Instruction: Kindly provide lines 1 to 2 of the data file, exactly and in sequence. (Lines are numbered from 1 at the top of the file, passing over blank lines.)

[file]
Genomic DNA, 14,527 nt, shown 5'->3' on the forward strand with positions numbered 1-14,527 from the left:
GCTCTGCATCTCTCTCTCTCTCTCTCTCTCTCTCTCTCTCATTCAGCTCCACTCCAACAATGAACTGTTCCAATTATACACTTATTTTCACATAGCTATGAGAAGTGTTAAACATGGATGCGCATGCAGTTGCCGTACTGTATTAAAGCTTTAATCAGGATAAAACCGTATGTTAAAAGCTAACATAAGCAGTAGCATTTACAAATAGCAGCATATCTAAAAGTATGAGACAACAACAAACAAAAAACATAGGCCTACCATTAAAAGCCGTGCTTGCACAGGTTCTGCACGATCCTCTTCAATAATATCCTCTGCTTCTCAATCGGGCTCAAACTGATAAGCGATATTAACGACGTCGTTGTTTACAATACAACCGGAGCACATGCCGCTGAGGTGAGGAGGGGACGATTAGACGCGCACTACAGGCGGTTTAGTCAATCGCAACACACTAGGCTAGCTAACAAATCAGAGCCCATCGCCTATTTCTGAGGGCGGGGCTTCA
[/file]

Genomic DNA, 14,527 nt, shown 5'->3' on the forward strand with positions numbered 1-14,527 from the left:
GCTCTGCATCTCTCTCTCTCTCTCTCTCTCTCTCTCTCTCATTCAGCTCCACTCCAACAATGAACTGTTCCAATTATACACTTATTTTCACATAGCTATGAGAAGTGTTAAACATGGATGCGCATGCAGTTGCCGTACTGTATTAAAGCTTTAATCAGGATAAAACCGTATGTTAAAAGCTAACATAAGCAGTAGCATTTACAAATAGCAGCATATCTAAAAGTATGAGACAACAACAAACAAAAAACATAGGCCTACCATTAAAAGCCGTGCTTGCACAGGTTCTGCACGATCCTCTTCAATAATATCCTCTGCTTCTCAATCGGGCTCAAACTGATAAGCGATATTAACGACGTCGTTGTTTACAATACAACCGGAGCACATGCCGCTGAGGTGAGGAGGGGACGATTAGACGCGCACTACAGGCGGTTTAGTCAATCGCAACACACTAGGCTAGCTAACAAATCAGAGCCCATCGCCTATTTCTGAGGGCGGGGCTTCA